City

What You Need to Know About Philly’s Massive Oil Refinery Explosion

The blast rocked the city early this morning and caused a three-alarm fire. Here’s everything we know — including background information on Philadelphia Energy Solutions and just-approved plans for another fossil fuel facility in the area.


refinery fire explosion philadelphia energy solutions

Flames and smoke emerging from Philadelphia Energy Solutions after the refinery explosion (AP Photo/Matt Rourke)

This is a developing story and may be updated.

Early Friday morning, I, like many others, awoke startled after my West Philly apartment rattled. I listened for the sounds of a thunderstorm and heard only chirping birds and passing cars. Confused, I went back to sleep. Some time passed before I awoke to my room shaking once more. This time, when I looked outside the window, the sky was bright orange.

A few miles away, a massive explosion and fire had ignited around 4 a.m. at the Philadelphia Energy Solutions refining complex, located at 3100 West Passyunk Avenue in Southwest Philadelphia.

The refinery explosion had involved a vat of butane – a gaseous fuel used in cigarette lighters — fire department officials said later Friday morning. As for the cause of the explosion, officials only said that PES employees were reportedly working “in the vicinity” of the vat before the ignition occurred. They did not offer further detail.

Flames were contained but still burning as of 10 a.m. on Friday. There were no injuries or evacuations. (Officials said one PES employee had complained of chest pains but that he was assessed and did not need to be transported anywhere for care.)

Passing drivers captured footage of the explosion and what became a three-alarm fire, requiring the fire department to bring 51 pieces of equipment and 120 personnel to the scene on Friday.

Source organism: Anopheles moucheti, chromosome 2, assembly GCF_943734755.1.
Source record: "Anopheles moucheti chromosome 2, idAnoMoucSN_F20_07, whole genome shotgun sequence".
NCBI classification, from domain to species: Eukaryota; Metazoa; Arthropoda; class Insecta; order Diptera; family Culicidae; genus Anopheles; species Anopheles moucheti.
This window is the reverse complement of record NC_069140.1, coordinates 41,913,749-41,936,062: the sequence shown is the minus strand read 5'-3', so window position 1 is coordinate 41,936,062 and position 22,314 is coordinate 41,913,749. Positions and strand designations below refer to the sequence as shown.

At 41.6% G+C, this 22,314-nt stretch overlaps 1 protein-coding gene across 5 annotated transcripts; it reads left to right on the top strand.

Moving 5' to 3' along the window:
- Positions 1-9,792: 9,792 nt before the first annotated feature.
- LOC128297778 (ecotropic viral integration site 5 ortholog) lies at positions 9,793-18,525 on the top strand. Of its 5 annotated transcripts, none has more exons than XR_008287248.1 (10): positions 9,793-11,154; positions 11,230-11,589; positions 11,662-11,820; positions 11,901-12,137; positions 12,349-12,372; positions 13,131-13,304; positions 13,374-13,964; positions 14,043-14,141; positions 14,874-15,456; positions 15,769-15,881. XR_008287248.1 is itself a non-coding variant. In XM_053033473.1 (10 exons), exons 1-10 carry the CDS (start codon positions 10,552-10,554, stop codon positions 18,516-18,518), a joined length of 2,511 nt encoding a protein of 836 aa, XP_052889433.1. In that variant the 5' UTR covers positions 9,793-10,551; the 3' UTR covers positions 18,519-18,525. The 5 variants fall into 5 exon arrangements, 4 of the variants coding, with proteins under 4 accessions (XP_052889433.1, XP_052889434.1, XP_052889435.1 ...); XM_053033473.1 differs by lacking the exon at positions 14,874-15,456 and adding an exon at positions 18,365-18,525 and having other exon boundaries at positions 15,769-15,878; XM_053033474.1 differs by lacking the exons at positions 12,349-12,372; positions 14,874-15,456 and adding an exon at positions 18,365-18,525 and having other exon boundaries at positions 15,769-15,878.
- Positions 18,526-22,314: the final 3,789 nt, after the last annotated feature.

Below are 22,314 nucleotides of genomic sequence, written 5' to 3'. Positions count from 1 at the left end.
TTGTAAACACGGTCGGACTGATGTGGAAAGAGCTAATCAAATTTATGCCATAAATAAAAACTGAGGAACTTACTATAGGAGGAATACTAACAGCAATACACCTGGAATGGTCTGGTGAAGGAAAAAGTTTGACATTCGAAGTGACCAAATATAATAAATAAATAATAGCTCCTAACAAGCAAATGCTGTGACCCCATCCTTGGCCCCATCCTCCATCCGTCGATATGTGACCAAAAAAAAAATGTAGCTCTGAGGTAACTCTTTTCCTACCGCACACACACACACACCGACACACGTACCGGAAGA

Residents and businesses located just east of the refinery complex in South Philly were asked to shelter in place shortly after the explosion. The Platt Bridge and portions of I-76 were closed as first responders rushed to the scene. I-76 reopened around 6 a.m., and the shelter-in-place request — which was issued because of smoke and fire department apparatus in the area, per the Office of Emergency Management — was lifted shortly after.

Officials said PES will monitor air quality in the area following the refinery explosion and fire. As of 7:30 a.m. on Friday, they had reported “no detectable inhalants.”

Several SEPTA bus routes are detoured as a result of the explosion.

This is the second high-profile incident at PES this month. Another, smaller fire occurred in the early evening of June 10th, producing a thick plume of smoke in the sky. It’s not clear what caused that incident, and no injuries were reported.

PES claims to be the longest continuously operating refinery complex on the East Coast, as well as the largest, processing 335,000 barrels of crude oil per day. That makes the complex the 10th-largest refiner in the country, according to its website. PES headquarters are located near 17th and Market streets in Center City.

The PES complex actually consists of two refineries: Girard Point and Point Breeze. The complex’s beginning can be traced to 1866, when Atlantic Petroleum Company (which would, for some time, become Philadelphia’s largest employer) first established refinery operations in the area. Atlantic’s refinery (Point Breeze), plus another nearby refinery built by Gulf Oil Corp. in 1920 (Girard Point), would grow with the national fossil fuel boom over the next few decades before Sunoco, Inc. (which became a subsidiary of the Dallas-Based Energy Transfer company in 2017) bought the entire refinery complex by 1994. Finally, Philadelphia Energy Solutions was formed in 2012 as a result of a partnership between Sunoco and private equity company the Carlyle Group.

PES has been embroiled in controversy as of late. The joint venture declared bankruptcy in January 2018, emerging last year, and its management team has undergone personnel changes in recent months, according to Reuters.

Earlier this month, in a 13-4 vote, City Council approved a $60 million plan for another major energy facility in the vicinity of the PES refinery complex. That operation, a liquified natural gas facility, would be called the Passyunk Energy Center, a public-private partnership between Philadelphia Gas Works and Conshohocken-based Liberty Energy Trust.

Some environmentalists, as well as South Philadelphia residents already frustrated with the presence of the PES complex, are strongly opposed to adding a second fossil fuel facility to the area.

In a statement regarding the PES refinery explosion on Friday, environmental advocacy organization PennEnvironment called the fire “a prophetic reminder of the risks that these facilities pose to our local communities.”